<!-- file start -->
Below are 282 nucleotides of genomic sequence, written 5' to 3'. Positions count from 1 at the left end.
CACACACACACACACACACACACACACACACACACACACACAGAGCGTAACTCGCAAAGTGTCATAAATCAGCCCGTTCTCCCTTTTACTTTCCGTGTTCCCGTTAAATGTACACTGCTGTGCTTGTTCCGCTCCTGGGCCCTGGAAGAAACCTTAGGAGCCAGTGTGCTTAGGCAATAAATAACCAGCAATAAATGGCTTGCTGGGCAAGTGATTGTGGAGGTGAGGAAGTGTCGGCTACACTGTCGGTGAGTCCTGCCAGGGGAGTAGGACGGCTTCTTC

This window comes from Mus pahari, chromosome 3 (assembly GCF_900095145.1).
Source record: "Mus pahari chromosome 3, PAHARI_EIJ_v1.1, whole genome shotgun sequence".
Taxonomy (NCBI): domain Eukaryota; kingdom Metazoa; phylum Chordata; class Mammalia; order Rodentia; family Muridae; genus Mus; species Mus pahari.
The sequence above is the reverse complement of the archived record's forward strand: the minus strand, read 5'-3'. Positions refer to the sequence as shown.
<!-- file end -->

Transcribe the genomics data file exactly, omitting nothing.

Below are 282 nucleotides of genomic sequence, written 5' to 3'. Positions count from 1 at the left end.
CACACACACACACACACACACACACACACACACACACACACAGAGCGTAACTCGCAAAGTGTCATAAATCAGCCCGTTCTCCCTTTTACTTTCCGTGTTCCCGTTAAATGTACACTGCTGTGCTTGTTCCGCTCCTGGGCCCTGGAAGAAACCTTAGGAGCCAGTGTGCTTAGGCAATAAATAACCAGCAATAAATGGCTTGCTGGGCAAGTGATTGTGGAGGTGAGGAAGTGTCGGCTACACTGTCGGTGAGTCCTGCCAGGGGAGTAGGACGGCTTCTTC

This window comes from Mus pahari, chromosome 3 (assembly GCF_900095145.1).
Source record: "Mus pahari chromosome 3, PAHARI_EIJ_v1.1, whole genome shotgun sequence".
Taxonomy (NCBI): domain Eukaryota; kingdom Metazoa; phylum Chordata; class Mammalia; order Rodentia; family Muridae; genus Mus; species Mus pahari.
The sequence above is the reverse complement of the archived record's forward strand: the minus strand, read 5'-3'. Positions refer to the sequence as shown.